Having a high credit limit sounds good on paper, but in reality, it can be a mixed bag. It does give you more flexibility for major purchases and emergencies. But that wiggle room makes overspending easier if you aren’t cautious. So responsible use should always be the target, regardless of your credit limit. 

What's Involved in Paying a Credit Card Bill?

So, you’ve reached the end of the billing cycle, and your credit card bill is due. What happens next is a numbers game. Ideally, you’ll pay off your balance, which is the total amount you owe. Your balance includes the amount you’ve charged, as well as any accrued fees or other costs assessed during the billing cycle. 

If you don’t pay your balance in full, the unpaid portion carries forward to the next cycle and starts collecting interest. That accrued interest is commonly known as a finance charge. Finance charges may also include late payment fees, depending on the terms of your card. 

Many lenders set hard-and-fast payment deadlines, and missing them means you'll get hit with finance charges immediately. Others give customers a grace period. You won't have any finance charges if you pay in full during the grace period. Most grace periods run around 21 days, but they only apply if you're not carrying a balance from the previous month. And if you make the minimum or partial payment, you'll still owe the interest on the unpaid amount.


Common fees and costs include:

Credit Card Perks

Credit card terms and conditions aren’t all cause to be wary. Both traditional credit card and credit union credit card features can include fun perks that benefit their customers.

As noted under types of cards, rewards cards let customers rack up bonuses with each purchase. Generally, you'll earn points toward gift cards, airline flights, or hotel stays. Other cards even give you a percentage of what you spent as cash-back or credits on your monthly statement.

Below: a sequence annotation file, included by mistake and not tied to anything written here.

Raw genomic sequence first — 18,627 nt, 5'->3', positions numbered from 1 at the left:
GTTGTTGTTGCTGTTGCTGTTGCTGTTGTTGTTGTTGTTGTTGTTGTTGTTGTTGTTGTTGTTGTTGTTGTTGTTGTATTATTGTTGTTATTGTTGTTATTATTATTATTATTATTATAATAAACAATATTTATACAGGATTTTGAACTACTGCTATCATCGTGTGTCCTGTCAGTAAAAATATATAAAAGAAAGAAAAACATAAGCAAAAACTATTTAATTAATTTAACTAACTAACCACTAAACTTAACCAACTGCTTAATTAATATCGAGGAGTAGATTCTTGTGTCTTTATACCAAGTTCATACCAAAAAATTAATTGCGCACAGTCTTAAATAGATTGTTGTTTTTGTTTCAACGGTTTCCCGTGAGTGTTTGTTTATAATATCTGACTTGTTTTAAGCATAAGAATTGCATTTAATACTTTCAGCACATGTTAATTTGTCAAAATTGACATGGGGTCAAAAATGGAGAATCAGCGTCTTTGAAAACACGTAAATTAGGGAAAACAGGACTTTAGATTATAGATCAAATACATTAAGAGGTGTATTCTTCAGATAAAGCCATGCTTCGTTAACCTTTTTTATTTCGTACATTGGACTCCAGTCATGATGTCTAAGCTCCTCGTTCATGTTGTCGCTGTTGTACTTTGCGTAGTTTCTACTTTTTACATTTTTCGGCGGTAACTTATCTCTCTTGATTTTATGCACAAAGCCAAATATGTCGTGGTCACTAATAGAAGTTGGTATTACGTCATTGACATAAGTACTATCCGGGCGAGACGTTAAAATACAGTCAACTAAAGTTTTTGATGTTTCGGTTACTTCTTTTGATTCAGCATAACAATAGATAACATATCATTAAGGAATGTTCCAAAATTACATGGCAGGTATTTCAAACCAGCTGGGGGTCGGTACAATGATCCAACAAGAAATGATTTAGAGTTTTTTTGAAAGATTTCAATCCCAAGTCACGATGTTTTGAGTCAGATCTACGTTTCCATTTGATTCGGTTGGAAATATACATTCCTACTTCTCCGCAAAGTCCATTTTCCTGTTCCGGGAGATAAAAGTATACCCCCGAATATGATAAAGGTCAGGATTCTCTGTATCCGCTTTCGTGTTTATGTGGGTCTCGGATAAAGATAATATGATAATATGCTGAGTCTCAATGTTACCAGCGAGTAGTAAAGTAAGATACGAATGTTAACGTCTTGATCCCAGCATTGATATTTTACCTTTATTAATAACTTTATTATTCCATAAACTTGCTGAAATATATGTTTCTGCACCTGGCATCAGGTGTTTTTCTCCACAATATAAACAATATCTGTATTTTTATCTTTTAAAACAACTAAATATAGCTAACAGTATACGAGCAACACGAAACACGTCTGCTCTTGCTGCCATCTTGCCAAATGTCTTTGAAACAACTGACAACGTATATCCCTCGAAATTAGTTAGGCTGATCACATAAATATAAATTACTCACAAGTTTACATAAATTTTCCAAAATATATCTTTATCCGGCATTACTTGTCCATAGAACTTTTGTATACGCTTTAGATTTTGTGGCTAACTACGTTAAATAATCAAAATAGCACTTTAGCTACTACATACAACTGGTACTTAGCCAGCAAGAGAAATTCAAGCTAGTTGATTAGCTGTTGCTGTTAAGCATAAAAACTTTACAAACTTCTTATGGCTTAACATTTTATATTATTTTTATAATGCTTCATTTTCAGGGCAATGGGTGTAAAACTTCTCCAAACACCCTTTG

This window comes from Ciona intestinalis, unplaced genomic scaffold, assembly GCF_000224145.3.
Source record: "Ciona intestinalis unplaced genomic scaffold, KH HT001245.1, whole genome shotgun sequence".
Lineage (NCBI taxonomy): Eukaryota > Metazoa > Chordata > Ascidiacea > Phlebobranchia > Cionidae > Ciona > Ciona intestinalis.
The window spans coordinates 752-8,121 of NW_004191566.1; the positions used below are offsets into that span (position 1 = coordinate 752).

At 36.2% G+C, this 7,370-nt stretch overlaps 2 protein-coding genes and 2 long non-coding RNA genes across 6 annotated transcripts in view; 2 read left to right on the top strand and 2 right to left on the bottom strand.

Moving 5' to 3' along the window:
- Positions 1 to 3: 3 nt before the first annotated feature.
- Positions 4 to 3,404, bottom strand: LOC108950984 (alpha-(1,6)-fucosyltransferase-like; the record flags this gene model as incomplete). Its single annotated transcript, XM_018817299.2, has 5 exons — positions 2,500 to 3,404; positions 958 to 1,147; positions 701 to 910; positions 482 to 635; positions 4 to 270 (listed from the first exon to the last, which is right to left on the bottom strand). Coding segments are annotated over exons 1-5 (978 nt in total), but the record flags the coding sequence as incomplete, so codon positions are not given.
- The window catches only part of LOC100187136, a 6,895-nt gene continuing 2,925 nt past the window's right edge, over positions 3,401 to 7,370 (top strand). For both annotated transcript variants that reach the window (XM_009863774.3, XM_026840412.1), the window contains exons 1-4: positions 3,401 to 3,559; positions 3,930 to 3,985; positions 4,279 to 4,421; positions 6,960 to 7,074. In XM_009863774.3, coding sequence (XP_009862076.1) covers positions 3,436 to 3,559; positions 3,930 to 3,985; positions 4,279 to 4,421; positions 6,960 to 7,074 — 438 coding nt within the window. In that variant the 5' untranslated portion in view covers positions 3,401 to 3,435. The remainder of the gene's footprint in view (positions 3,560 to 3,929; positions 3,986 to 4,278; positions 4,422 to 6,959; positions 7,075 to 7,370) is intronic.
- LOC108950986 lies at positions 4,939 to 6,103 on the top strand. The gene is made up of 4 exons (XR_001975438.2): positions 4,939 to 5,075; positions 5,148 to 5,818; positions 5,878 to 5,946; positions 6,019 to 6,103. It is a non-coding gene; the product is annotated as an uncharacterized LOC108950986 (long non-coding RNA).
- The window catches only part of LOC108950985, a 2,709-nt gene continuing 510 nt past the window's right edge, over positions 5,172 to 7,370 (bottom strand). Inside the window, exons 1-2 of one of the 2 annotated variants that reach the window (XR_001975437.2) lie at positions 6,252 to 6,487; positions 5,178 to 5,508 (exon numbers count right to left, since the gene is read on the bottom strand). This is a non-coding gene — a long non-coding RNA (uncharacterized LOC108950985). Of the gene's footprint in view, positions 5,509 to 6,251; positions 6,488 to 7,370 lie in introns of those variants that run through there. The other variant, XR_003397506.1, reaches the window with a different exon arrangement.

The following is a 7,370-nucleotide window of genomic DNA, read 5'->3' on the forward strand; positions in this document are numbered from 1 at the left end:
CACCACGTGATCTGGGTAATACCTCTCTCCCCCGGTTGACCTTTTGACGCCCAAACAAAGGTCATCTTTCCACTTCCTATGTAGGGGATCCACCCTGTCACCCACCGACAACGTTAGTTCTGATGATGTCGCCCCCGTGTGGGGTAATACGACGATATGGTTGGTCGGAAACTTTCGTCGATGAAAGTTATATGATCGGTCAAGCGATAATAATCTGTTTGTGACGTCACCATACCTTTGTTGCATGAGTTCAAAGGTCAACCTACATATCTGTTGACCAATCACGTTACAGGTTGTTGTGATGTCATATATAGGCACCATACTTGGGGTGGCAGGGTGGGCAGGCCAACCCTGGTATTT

Several credit cards give customers discounts at their favorite restaurants, stores, and other outlets. These cards are often affiliated with a particular retail company and reward spending at that store and partner shops. Sometimes, cards give customers special offers on hotel stays, cruises, or special events. Others may provide financial offers, like a low- or zero-percent APR for a promotional period. 

Many lenders reward customers when they sign up for a new card, including credit union credit cards. These bonuses may include cash, gift cards, travel miles, or other incentives. 

Further Resources on Standard Credit Card Features

For more information on standard credit card features and how their details may vary by card, check out these additional sources. Learn more about:

Credit cards can be a powerful tool for building a solid financial future, especially when you fully understand the features of credit cards. Use our Credit Union Locator to find your nearest location and discover how credit union credit card features can help you meet your goals. 

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Did you know?

Credit union credit cards are built around features that highlight members’ needs, from cards tailored for small business owners to students, and everyone in between. From longer grace periods to amazing low rates, you’ll often find credit union credit card features have a more personal touch and better perks than banks.